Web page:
Israel has lower mortality rates than US, says report

Israel’s mortality rate is similar to Sweden, where it is 533.1 per 100,000 residents. The lowest rate is in Italy, at 511.6.

By
July 20, 2011 04:16
2 minute read.
Hit-and-run accident ambulence

Hit-and-run accident ambulence_311. (photo credit: Uzi Barak )

 
X

Dear Reader,
As you can imagine, more people are reading The Jerusalem Post than ever before. Nevertheless, traditional business models are no longer sustainable and high-quality publications, like ours, are being forced to look for new ways to keep going. Unlike many other news organizations, we have not put up a paywall. We want to keep our journalism open and accessible and be able to keep providing you with news and analyses from the frontlines of Israel, the Middle East and the Jewish World.

As one of our loyal readers, we ask you to be our partner.

For $5 a month you will receive access to the following:

  • A user experience almost completely free of ads
  • Access to our Premium Section
  • Content from the award-winning Jerusalem Report and our monthly magazine to learn Hebrew - Ivrit
  • A brand new ePaper featuring the daily newspaper as it appears in print in Israel

Help us grow and continue telling Israel’s story to the world.

Thank you,

Ronit Hasin-Hochman, CEO, Jerusalem Post Group
Yaakov Katz, Editor-in-Chief

UPGRADE YOUR JPOST EXPERIENCE FOR 5$ PER MONTH Show me later

During the decade between 1999 and 2008, most of the widespread causes of death among Israelis declined. These includes stroke, which dropped by a third, heart disease declined 29 percent in men and 23% in women, and lower-respiratory tract diseases, which were about 30%, were also lower in 2008.

While cardiovascular disease killed 18% of those who died in 2008 compared to 22.3% in 1999, cancer was most recently responsible for about one-third of deaths compared to 23.1% a decade before. This is not surprising, as people in general live longer, and cancer typically sets in at later ages.

Be the first to know - Join our Facebook page.


The Health Ministry’s latest report on the leading causes of death in Israel was released for publication on Wednesday.

Death from complications of diabetes dropped by 10%, while those from kidney disease were reduced somewhat in recent years after an increase in the late 1990s. Mortality from influenza and pneumonia increased by 20% during the decade.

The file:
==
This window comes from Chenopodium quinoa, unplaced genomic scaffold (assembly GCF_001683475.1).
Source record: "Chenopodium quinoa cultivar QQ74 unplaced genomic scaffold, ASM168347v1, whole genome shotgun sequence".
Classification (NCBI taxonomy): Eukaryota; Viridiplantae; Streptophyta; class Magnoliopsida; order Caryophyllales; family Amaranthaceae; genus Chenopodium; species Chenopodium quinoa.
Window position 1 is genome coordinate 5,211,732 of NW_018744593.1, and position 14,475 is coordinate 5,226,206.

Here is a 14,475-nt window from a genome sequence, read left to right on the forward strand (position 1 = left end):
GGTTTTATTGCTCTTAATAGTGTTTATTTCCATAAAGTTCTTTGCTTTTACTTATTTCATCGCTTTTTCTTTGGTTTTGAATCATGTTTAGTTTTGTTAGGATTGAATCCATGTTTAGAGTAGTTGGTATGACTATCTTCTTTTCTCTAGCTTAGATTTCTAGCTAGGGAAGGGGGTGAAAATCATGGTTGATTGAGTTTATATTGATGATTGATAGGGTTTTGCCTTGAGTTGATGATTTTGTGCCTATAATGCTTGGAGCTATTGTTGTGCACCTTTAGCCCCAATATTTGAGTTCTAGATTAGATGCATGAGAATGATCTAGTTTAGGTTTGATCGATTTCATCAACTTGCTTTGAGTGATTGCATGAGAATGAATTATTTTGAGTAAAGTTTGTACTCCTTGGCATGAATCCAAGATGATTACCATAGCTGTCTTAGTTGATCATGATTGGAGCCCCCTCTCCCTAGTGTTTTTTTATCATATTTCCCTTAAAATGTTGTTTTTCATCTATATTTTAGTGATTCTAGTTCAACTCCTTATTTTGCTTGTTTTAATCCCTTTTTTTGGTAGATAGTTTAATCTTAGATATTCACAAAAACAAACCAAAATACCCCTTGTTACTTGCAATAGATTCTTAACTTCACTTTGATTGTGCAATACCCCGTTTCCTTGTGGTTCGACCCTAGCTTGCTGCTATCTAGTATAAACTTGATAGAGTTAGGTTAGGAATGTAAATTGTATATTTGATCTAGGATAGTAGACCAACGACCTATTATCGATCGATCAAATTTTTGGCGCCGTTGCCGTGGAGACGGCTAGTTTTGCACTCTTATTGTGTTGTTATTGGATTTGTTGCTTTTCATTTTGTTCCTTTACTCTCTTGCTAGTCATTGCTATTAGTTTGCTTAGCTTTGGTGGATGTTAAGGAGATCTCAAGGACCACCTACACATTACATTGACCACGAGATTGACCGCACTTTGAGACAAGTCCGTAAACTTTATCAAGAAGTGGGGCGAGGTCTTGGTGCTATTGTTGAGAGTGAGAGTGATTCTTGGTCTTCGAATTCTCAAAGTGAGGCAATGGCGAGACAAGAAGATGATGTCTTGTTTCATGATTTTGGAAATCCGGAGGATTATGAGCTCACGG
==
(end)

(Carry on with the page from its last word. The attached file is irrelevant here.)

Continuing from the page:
A major hike – 35% in men and 47% in women – was reported of deaths from Alzheimer’s, which is the most common form of progressive dementia. Among men, accidents are the third, diabetes, fourth and stroke the fifth most common cause, while in women, diabetes is third, cardiovascular diseases, fourth and accidents, fifth.

The annual death rate in Israel is lower compared to the average rate in Europe and the US – 533.4 per 100,000 residents here compared to 642 in the US, 635 in Belgium and 549 in Norway. Israel’s mortality rate is similar to Sweden, where it is 533.1. The lowest rate is in Italy, at 511.6.

Among babies and children up to age four, deaths connected to birth followed by congenital defects are the most common causes of death, while accidents are the leading cause of death in boys and young men aged 5 to 24. Cancer is the most common cause of mortality among girls aged five to 14 and second or third among boys.

JPOST VIDEOS THAT MIGHT INTEREST YOU:


Half of the deaths among both men and women aged 25 to 64 were due to cancer. Heart disease has dropped from being the leading cause in middle aged men and women, and is now the second most common cause – a fourth of men and fifth among women.

Between 65 and 74, cancer is the leading cause of death in both sexes, and it is also the main cause among men over 75, while heart disease remains first among women of that age group.

Join Jerusalem Post Premium Plus now for just $5 and upgrade your experience with an ads-free website and exclusive content. Click here>>

Related Content

Lab
August 31, 2014
Weizmann scientists bring nature back to artificially selected lab mice

By JUDY SIEGEL-ITZKOVICH